In 2008, the Weekend Warrior saw over 300 different movies, some of them more than once, and has written about at least a few hundred more that he didn't see. Now it's time to look back and reflect on the best of the best, the ones that made it into the top 8%. We're doing a couple things different this year, the main one being that the documentaries are being folded into the main list rather than being handled separately as they have in previous years. It's extremely hard to compare non-fiction films with narrative ones, though the latter are being filmed to look more like docs just as docs are being edited more like narrative films, so it just seemed like the right time.
Magnolia Pictures got the most love this year with four pictures on this year's roster, followed by Paramount with three and then the fledgling Oscilloscope Pictures, formed by Adam Yauch of the Beastie Boys, getting two as did Zeitgeist Films. Hopefully, you'll have a chance to check out some of the smaller movies from the latter you may have have missed when they were in theaters. Other than that, one of the interesting trends on this year's list is the number of French films that have snuck onto the list, and not the normal ones you've probably seen on many other Top 10 lists (The Class
, Tell No One
and A Christmas Tale
One thing that all the movies on this year's list have in common is that every single one of them received at least a 9 out of 10 rating from the Weekend Warrior, even if not all of them received full reviews on the site. You can find some reviews by clicking on the titles, though almost all of these were written up as part of my weekly movie preview and box office analysis column The Weekend Warrior
, when they were picked as "The Chosen One." That said, it was as difficult as always to figure out the proper order, because all the movies below are recommended wholeheartedly however they ended up being placed. (And remember, these are the Weekend Warrior's "favorite" movies based on his own taste and your mileage may vary, so let's not be too hasty with the derogatory comments, okay? Thanks.)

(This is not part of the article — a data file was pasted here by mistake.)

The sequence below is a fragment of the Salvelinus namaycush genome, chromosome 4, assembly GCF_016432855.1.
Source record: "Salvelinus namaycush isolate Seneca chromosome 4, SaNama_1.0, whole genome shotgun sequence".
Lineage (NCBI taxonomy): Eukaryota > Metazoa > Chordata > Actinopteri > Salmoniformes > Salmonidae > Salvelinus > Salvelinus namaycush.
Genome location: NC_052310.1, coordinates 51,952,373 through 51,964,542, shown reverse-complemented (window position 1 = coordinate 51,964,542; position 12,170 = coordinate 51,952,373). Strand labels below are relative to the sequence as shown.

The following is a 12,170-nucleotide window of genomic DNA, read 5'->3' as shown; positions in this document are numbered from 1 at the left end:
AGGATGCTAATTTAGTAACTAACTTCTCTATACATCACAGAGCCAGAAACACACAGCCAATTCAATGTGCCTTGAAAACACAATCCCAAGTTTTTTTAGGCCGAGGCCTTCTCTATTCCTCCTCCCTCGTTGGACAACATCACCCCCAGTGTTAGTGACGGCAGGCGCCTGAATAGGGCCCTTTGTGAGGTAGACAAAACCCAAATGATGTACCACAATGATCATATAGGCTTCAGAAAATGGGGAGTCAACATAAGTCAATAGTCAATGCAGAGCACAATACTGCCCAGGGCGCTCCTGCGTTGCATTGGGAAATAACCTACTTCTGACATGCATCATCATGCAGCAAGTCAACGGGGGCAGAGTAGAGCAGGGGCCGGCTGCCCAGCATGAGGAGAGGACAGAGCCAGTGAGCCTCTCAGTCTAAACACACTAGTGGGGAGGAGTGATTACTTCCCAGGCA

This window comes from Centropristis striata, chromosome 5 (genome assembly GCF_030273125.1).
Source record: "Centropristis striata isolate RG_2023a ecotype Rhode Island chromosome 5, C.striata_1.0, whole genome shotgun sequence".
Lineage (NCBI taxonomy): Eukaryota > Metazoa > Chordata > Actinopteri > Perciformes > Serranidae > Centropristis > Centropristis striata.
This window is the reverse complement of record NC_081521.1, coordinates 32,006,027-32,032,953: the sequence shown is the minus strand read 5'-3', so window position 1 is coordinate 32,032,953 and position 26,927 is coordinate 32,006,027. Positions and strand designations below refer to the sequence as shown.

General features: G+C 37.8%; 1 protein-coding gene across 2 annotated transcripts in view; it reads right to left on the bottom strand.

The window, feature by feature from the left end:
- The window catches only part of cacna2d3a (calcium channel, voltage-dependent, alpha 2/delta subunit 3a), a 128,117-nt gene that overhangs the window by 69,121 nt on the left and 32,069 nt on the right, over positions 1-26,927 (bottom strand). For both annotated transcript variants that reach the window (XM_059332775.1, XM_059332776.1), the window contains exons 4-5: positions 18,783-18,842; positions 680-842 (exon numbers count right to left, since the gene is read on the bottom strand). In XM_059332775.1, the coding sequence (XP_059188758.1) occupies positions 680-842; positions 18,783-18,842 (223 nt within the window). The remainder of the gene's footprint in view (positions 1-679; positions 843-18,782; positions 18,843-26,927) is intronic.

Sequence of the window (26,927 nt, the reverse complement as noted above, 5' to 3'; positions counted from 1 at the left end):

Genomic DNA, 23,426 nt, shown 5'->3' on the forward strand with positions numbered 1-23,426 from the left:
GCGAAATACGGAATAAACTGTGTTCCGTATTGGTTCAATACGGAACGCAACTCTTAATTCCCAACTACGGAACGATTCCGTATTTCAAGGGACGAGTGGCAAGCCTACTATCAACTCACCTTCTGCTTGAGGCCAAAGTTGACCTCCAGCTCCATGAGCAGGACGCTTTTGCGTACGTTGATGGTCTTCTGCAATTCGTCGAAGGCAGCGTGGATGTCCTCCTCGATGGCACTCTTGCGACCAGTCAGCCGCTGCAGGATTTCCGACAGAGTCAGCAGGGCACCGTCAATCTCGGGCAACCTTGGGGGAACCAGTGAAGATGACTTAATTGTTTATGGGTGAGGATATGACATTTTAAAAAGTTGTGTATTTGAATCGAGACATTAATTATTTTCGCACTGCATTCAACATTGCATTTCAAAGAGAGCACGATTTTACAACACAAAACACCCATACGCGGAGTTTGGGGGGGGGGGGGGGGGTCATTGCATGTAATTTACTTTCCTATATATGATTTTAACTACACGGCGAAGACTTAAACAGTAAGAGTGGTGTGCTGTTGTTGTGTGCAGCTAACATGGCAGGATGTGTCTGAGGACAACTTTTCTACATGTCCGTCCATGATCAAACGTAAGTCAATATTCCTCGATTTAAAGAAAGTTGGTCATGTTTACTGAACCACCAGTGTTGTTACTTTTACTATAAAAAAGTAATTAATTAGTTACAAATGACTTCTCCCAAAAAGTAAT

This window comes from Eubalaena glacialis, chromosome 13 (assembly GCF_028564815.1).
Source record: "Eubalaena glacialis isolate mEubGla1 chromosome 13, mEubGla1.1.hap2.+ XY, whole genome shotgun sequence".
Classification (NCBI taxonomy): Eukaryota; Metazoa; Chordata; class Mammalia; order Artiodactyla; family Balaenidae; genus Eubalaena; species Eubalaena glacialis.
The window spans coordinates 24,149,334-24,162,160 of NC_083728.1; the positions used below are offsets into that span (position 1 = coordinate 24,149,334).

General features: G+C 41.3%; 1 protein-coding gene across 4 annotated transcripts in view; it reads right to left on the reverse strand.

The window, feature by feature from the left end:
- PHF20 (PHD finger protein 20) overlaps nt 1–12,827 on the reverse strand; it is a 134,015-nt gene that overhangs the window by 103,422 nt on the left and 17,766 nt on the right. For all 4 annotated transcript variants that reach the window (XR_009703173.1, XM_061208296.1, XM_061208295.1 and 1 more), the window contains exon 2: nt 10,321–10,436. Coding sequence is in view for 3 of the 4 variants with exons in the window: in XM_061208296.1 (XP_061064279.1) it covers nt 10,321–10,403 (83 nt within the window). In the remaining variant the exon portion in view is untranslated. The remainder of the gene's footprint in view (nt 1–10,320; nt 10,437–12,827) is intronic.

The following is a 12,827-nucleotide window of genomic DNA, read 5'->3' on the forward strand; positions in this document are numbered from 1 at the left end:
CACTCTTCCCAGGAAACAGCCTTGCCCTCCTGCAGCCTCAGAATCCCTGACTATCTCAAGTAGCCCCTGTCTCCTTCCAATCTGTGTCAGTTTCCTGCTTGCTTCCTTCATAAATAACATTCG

#25 - The Reader
(The Weinstein Co.) - As a huge fan of The Hours
, the previous collaboration between screenwriter David Hare and director Stephen Daldry, I was excited to see their latest venture, although at this point, I still haven't read the book by Bernard Schlink. Because of that, I went into the movie not knowing a thing about the plot, and quickly found myself absorbed into the story of Michael Berg and his relationship with the significantly older Hanna Schmitz (played by Kate Winslet). From an affair when Michael was just a teenager to later in life, when he's trying to justify that romance after discovering Hanna's dark and horrifying secret, the movie is romantic without being overly sentimental plus it deals with something I've long pondered being the son of German Jews: after WWII, how were Germans able to deal with the guilt they faced about what happened under their noses? (And yes, there have been a lot of movies about Nazis and the Holocaust and the German experience, but this one was clearly the best.) It's probably better not knowing much more than that before seeing Daldry's film, but you can expect performances every bit as good as those in The Hours